Parents of Richmond County third-graders can register their children to take part in an obesity prevention study during registration for the 2003-04 school year.
This year, 18 of Richmond County's 37 elementary schools will conduct the FitKid Project, a study done by researchers at the Medical College of Georgia, said Stacey Mabray, the science, health and physical education curriculum director for Richmond County schools.
Between 500 and 600 pupils will participate in the three-year study, which looks at what effects after-school activities can have on health. Twenty-five to 30 pupils from each school will be part of the study, said Bernard Gutin, a project coordinator.
The study hopes to prove that "a fitogenic environment that encourages vigorous activities and good snacks is likely to increase health," Dr. Gutin said.
"In a global epidemic of childhood obesity, we want to try and prevent the children from becoming obese," he said.
About 15 percent of American children and adolescents are either obese or overweight, according to the Centers for Disease Control and Prevention's Web site.
Dr. Gutin said obese children face obstacles such as increased risk of tupe 2 diabetes, teasing and discrimination in job placement and college admissions.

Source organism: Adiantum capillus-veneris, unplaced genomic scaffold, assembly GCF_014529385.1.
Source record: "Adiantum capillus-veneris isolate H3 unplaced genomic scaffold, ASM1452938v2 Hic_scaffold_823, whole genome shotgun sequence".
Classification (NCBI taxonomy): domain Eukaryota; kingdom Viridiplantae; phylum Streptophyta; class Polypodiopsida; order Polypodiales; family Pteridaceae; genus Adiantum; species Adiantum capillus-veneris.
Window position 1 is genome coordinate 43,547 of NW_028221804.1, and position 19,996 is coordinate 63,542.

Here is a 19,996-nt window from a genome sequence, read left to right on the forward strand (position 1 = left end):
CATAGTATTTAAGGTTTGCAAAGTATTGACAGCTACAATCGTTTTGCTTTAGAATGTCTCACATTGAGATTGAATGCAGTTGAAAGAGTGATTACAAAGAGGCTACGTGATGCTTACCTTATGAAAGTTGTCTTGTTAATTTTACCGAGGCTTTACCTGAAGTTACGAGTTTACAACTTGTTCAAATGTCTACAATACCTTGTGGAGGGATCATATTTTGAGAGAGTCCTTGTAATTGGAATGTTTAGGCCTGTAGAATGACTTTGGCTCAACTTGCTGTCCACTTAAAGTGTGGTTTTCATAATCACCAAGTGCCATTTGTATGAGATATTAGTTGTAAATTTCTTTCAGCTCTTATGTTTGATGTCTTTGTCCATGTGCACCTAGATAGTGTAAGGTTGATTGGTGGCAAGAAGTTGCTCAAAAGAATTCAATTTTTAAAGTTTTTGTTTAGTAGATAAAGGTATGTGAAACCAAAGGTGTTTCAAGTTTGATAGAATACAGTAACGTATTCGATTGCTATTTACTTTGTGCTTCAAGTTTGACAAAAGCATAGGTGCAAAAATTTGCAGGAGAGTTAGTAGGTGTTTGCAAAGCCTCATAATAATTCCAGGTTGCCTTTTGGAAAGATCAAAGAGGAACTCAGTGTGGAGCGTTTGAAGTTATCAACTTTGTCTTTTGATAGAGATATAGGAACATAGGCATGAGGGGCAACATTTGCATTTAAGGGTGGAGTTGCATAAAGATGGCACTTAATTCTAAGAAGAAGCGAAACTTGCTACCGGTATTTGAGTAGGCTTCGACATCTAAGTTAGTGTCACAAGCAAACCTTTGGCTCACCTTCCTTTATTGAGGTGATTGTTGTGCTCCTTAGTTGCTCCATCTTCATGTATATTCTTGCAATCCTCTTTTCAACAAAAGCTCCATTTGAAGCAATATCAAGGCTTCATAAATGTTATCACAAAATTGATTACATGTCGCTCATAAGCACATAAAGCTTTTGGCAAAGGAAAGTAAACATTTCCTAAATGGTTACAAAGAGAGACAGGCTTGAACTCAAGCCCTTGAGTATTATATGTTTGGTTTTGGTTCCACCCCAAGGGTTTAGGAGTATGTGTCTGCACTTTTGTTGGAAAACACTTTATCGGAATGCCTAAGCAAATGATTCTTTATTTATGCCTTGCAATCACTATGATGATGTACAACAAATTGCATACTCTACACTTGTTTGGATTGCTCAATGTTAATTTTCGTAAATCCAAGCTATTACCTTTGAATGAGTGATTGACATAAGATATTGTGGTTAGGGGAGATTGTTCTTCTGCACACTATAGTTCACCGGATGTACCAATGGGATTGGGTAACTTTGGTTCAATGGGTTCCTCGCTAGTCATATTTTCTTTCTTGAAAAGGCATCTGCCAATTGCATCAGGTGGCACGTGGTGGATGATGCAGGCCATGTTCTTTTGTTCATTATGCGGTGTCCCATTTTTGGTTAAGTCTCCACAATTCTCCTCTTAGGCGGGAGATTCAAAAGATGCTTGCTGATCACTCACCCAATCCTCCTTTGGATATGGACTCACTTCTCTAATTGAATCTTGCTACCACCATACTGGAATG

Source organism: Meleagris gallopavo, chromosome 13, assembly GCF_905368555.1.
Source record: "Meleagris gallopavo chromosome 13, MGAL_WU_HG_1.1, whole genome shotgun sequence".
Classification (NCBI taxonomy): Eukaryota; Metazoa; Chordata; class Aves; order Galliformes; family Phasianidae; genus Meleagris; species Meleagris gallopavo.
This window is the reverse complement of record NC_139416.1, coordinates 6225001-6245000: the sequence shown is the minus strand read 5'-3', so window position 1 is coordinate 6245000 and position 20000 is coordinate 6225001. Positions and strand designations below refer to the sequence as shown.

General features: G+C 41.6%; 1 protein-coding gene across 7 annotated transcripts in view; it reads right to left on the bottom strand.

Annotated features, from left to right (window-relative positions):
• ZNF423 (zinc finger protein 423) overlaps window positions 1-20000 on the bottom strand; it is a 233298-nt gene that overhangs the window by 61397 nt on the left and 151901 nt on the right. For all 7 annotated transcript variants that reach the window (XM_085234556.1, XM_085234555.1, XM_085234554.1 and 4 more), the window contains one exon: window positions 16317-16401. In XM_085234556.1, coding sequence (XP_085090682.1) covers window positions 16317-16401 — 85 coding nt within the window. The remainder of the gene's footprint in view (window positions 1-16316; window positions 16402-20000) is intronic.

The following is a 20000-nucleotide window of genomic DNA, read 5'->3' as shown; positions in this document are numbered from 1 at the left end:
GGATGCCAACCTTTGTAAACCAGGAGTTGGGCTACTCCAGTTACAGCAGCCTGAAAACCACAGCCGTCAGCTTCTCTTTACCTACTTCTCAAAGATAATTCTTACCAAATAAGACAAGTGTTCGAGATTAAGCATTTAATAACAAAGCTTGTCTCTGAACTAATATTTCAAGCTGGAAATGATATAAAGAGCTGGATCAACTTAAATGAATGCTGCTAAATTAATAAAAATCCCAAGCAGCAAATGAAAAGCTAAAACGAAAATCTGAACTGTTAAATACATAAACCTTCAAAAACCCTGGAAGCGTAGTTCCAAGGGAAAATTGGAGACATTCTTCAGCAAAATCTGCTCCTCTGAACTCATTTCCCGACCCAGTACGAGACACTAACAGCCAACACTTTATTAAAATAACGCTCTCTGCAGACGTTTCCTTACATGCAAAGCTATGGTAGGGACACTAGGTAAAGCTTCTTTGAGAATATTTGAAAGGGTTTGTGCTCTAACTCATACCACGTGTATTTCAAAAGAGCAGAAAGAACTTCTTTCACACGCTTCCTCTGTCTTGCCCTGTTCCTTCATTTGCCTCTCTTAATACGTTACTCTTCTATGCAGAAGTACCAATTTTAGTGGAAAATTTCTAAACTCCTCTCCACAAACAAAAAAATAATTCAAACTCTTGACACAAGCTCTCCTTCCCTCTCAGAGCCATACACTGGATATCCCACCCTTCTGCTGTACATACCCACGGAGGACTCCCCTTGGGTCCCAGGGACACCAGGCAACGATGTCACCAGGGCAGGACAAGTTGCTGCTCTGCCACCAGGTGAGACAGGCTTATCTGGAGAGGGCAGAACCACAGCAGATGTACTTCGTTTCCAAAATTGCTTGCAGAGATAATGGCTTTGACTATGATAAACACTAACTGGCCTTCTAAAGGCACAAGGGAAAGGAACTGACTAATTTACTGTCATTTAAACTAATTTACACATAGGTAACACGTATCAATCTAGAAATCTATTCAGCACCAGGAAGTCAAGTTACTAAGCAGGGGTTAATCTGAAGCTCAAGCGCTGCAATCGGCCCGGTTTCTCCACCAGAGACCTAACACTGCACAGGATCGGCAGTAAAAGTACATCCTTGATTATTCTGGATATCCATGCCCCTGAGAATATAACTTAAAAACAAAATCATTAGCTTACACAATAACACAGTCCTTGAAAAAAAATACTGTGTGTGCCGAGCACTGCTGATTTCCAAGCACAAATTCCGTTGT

He said today's children are raised in environments that encourage obesity. These problems are especially bad in poorer neighborhoods, where children are discouraged from going outside to play and have ready access to unhealthy snacks that often cost less than healthier alternatives, Dr. Gutin said.
Starting Aug. 26, all pupils registered in the program will be tested by FitKid researchers in the program's mobile testing unit. The children will be tested for body fat composition, cholesterol level and blood pressure.
Children attending nine of the 18 schools also will take part in a two-hour after-school program five days a week. Members of the group are given nutritious snacks and homework help during the first 40 minutes, then exercise for the remaining 80 minutes, said Zenong Yin, a professor of pediatrics at MCG.
The program and testing will continue as the participants move on to fourth and fifth grades.